Is Drupal Object-Oriented?

By Deane Barker on April 28, 2010

Drupal programming from an object-oriented perspective: This is either an example of architectural brilliance, or just lazy programmers making excuses.

Adam Kalsey turned me on to this article.  In it, the creators of Drupal try to explain that while Drupal is not very object-oriented in a pure code sense, it’s object-oriented architecturally, if you transcend the code and look at the entire architecture.

Although Drupal does not make thorough use of the native OOP features of PHP, the Drupal code base and API does reflect some principles found in object-oriented programming and design.

This is a valid point?  Judge for yourself with this discussion of objects (wondering if they mean “classes” here, actually).

There are many constructs in Drupal that fit the description of an “object”. Some of the more prominent Drupal components that could be considered objects are modules, themes, nodes, and users.

[…] Modules and themes are object-like as well, filling the “controller” role in many ways. Each module is a source file, but also bundles together related functions and follows a pattern of defining Drupal hooks.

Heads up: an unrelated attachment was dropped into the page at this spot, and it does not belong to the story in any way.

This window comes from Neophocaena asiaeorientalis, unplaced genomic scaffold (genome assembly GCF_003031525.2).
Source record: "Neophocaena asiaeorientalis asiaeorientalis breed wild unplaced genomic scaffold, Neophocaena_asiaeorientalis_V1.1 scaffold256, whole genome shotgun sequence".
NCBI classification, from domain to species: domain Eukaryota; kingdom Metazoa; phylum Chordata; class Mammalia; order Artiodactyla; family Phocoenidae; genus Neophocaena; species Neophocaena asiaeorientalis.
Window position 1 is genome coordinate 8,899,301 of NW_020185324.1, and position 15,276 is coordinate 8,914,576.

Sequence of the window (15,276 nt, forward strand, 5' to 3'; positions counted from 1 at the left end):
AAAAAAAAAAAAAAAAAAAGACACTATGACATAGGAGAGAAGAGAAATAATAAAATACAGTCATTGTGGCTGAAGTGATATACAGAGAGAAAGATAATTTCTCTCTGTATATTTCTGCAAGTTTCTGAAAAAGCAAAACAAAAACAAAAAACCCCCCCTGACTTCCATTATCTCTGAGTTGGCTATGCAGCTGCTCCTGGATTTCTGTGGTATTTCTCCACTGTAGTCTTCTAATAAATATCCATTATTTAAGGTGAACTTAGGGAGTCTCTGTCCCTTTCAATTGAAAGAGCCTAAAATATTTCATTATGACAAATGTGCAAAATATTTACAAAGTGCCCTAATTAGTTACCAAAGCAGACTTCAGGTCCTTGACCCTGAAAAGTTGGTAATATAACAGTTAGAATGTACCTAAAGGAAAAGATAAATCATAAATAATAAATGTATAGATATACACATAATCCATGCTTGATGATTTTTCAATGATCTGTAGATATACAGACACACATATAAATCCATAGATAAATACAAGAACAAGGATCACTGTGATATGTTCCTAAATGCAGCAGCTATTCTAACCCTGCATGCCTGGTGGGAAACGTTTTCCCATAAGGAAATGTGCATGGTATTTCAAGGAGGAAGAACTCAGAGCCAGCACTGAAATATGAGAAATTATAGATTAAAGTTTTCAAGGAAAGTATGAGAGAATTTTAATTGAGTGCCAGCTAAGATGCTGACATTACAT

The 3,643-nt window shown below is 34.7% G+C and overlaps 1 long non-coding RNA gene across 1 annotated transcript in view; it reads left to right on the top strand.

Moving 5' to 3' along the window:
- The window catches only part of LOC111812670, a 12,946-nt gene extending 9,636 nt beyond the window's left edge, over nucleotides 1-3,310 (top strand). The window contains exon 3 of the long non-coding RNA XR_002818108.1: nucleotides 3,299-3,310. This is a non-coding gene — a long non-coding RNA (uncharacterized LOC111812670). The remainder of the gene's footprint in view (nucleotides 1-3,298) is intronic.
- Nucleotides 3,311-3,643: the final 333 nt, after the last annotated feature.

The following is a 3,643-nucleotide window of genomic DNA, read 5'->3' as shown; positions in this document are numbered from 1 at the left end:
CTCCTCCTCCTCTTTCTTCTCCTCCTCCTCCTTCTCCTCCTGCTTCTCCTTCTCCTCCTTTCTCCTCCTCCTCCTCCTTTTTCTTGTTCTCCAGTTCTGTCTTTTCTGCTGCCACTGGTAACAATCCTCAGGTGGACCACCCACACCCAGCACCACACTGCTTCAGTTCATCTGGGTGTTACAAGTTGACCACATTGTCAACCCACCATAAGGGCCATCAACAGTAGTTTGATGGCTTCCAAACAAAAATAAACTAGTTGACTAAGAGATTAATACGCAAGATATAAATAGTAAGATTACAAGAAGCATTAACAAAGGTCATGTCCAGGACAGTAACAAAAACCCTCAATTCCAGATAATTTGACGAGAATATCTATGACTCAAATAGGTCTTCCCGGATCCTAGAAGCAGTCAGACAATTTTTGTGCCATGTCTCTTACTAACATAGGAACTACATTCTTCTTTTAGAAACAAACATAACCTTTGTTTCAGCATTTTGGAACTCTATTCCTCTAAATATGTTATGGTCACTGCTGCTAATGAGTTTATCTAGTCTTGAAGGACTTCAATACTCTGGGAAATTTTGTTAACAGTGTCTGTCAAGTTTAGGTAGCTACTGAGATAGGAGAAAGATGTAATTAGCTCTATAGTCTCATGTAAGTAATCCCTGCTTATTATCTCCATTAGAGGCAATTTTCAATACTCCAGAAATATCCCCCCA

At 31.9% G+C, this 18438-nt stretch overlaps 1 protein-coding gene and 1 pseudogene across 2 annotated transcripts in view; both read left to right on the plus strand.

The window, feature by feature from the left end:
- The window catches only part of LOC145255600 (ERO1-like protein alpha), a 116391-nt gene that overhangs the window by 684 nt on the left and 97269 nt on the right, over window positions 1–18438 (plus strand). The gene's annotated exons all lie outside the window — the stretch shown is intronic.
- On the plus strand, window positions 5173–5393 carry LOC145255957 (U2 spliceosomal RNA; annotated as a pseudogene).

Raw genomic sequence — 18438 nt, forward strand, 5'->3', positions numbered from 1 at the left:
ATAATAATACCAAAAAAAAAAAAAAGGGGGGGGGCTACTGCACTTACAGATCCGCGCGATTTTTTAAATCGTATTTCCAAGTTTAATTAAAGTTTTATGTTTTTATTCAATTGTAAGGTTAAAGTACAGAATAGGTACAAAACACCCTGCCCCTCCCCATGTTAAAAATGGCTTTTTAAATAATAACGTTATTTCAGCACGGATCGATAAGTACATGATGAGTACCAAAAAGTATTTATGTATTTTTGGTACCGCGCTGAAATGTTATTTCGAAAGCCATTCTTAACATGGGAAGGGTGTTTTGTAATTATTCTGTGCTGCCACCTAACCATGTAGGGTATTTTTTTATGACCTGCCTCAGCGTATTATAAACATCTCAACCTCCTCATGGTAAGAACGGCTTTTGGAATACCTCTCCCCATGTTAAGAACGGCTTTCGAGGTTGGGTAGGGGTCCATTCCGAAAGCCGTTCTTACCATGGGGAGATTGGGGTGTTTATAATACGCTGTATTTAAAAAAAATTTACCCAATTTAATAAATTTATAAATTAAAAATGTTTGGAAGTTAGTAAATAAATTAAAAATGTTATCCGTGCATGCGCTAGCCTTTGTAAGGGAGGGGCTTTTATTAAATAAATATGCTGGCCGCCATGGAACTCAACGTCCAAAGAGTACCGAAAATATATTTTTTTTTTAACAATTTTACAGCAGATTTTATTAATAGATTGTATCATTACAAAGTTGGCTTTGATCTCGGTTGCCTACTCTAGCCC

Another example, this type about polymorphism:

Nodes are polymorphic in the classical sense. If a module needs to display a node, for example, it can call nodebuild() on that node, followed by drupalrender(), to get an HTML representation. The actual rendering, though, will depend on which type of node is passed to the function; this is directly analogous to having the class of an object determine its behavior when a message is sent to it. Drupal itself handles the same introspection tasks required of an OOP language’s runtime library.

I’m not sure if I buy it yet, but it doesn’t matter.  I have seen very little in the Drupal codebase that would really benefit from more object-orientation.  Like I mentioned when I discussed Drupal last year, it’s really a different animal.  Drupal is a loose collection of code, tied together with hooks and events.  It’s unlike much that I’ve ever worked with before.

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  1. As much as I endorse Drupal for sites that incorporate an amalgam of standard or quasi-standard features, the code base is a big turn-off compared to, say, CakePHP (which I vastly prefer using whenever possible).

    In Drupal’s defense, I think it’s just guilty of the same old software scenario–it starts with a simple purpose and gets much bigger, much faster than the creators realized. It would be impossible now to shoehorn Drupal into PHP’s built-in OOP features. Luckily, CakePHP doesn’t have those constraints and is unafraid of making fairly big changes from version to version, if it better supports OOP and the MVC architecture. It really is a pleasure to use.

  2. It’s unlike much I’ve ever worked with before, but it does share some attributes with things I hope to never encounter again.

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